Obama: Trump broke ‘core tenet’ of democracy with ‘bunch of hooey’ over election
Barack Obama said on Monday that his successor in office, Donald Trump, violated a “core tenet” of democracy when he made up a “bunch of hooey” about last year’s election and refused to concede he lost.
Speaking at his first virtual fundraiser since the 2020 election, the former Democratic president said former Republican president’s claims undermined the legitimacy of US elections and helped lead to other anti-democratic measures such as efforts to suppress the vote.
“What we saw was my successor, the former president, violate that core tenet that you count the votes and then declare a winner – and fabricate and make up a whole bunch of hooey,” Obama said.
Trump has continued to falsely claim that his defeat was the result of widespread fraud, which has been rejected by multiple courts, state election officials and members of his own administration.
In a rare bipartisan chime, Obama’s assertion followed an article in the Atlantic on Sunday noting that Trump’s former attorney general, William Barr – expressing himself less politely – said his Republican former boss’s claims were always “bullshit”.
The Republican senator Mitt Romney on Sunday likened Trump’s claims of a stolen election to television wrestling – entertaining but “not real”.
Meanwhile, Obama added: “What’s been called ‘the big lie’ suddenly gains momentum,” which in turn has fueled moves by Republican-controlled legislatures to reduce access to voting and gain more control over voting operations.
“Here’s the bottom line. If we don’t stop these kinds of efforts now, what we are going to see is more and more contested elections … We are going to see a further de-legitimizing of our democracy,” he said, as well as “a breakdown of the basic agreement that has held this magnificent democratic experiment together all these years”.
Republican governors of Georgia, Arizona, Florida and Iowa have signed new voting restrictions into law this year, and state legislatures in Pennsylvania and Texas are trying to advance similar measures.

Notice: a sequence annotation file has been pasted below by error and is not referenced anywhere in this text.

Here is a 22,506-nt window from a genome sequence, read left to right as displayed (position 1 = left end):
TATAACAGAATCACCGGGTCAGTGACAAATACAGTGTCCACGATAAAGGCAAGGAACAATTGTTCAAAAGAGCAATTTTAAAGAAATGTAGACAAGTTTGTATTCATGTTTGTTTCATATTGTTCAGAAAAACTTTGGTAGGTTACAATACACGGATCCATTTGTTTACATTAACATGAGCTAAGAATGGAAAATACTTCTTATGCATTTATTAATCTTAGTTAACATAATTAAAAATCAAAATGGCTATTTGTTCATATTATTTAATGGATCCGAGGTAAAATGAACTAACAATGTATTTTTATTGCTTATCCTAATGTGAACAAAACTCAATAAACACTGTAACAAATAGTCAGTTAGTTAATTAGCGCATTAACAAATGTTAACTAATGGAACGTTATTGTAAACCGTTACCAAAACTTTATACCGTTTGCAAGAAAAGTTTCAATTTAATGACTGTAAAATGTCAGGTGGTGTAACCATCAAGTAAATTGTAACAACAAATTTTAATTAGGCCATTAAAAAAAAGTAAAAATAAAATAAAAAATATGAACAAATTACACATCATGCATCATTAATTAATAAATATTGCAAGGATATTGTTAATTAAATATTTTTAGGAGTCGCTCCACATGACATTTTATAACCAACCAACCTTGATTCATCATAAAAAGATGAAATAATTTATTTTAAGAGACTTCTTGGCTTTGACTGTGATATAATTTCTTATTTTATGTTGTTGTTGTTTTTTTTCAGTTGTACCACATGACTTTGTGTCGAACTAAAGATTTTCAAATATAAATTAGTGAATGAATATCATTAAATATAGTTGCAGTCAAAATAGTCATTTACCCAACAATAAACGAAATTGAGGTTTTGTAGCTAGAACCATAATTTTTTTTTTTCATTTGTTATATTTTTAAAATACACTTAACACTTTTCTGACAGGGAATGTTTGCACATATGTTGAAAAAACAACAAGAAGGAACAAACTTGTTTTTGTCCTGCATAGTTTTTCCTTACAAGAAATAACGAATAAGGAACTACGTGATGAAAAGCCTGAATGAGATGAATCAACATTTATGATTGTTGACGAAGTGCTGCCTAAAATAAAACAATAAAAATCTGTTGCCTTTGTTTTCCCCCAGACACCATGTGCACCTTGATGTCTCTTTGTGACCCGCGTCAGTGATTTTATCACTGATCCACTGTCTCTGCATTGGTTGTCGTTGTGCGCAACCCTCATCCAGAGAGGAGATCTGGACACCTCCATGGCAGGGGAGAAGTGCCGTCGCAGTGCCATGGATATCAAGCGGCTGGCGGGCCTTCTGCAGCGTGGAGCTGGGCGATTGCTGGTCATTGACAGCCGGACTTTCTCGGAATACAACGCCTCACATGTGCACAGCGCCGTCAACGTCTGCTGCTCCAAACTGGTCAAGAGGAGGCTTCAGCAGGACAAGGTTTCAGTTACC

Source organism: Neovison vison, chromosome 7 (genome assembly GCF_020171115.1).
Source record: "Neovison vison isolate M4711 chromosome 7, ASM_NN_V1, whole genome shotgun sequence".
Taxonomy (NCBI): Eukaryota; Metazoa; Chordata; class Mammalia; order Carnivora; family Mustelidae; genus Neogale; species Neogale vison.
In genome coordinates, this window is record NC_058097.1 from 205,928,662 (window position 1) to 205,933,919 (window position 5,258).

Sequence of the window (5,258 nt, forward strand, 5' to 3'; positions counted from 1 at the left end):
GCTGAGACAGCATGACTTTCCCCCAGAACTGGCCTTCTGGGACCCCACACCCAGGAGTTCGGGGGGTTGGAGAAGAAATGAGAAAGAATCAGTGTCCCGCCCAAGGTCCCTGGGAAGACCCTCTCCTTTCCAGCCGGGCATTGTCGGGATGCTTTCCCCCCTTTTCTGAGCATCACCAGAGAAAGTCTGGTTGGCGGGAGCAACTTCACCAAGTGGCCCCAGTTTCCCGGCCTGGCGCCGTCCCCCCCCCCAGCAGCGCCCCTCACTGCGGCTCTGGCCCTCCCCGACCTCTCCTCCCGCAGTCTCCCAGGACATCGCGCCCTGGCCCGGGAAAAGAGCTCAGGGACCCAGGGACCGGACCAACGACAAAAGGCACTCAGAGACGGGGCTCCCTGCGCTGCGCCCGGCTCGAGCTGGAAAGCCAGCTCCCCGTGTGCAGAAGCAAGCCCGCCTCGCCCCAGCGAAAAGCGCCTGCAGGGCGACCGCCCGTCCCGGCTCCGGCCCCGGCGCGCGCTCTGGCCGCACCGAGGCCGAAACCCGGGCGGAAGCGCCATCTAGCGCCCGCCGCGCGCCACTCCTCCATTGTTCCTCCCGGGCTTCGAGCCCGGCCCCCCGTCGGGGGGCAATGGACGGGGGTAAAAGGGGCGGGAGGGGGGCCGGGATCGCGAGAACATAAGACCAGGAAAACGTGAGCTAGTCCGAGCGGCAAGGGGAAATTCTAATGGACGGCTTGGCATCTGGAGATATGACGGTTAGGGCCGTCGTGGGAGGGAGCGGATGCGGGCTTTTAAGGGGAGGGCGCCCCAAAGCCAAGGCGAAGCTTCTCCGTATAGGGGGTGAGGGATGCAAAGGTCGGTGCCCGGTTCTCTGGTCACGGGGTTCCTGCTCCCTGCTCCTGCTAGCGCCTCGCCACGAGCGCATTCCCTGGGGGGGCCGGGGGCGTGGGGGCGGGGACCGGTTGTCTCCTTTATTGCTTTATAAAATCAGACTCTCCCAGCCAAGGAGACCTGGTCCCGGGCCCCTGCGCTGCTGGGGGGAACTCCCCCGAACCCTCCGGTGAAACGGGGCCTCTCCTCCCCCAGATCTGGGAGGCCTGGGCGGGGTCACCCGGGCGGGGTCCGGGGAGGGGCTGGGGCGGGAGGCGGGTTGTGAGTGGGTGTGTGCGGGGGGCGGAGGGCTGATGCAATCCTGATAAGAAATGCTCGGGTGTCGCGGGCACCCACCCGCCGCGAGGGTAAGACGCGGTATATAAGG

These states will be battlegrounds in the 2022 midterm elections that will determine control of Congress.
The US justice department on Friday sued to block the Georgia law, which tightened absentee ballot identification requirements, restricted the use of ballot drop-boxes, and allowed a Republican-controlled state agency to run local voting operations.
Obama said he believed the US Senate would hold a new vote on a Democratic voting rights bill that Republicans blocked last week.
Just before the bill before the Senate collapsed, Obama backed a compromise proposal from the conservative West Virginia Democratic senator Joe Manchin.
The former first lady Michelle Obama, weighed in, too, decrying Republican efforts in many statehouses across the country to bring in new laws that restrict voting, and urging Congress to pass federal legislation “before it’s too late”.
The fundraising call was for the National Democratic Redistricting Committee as the United States heads into the once-a-decade redrawing of congressional districts that will play a critical role in determining whether Democrats keep control of the House of Representatives next year. History and redistricting suggests they are likely to fail.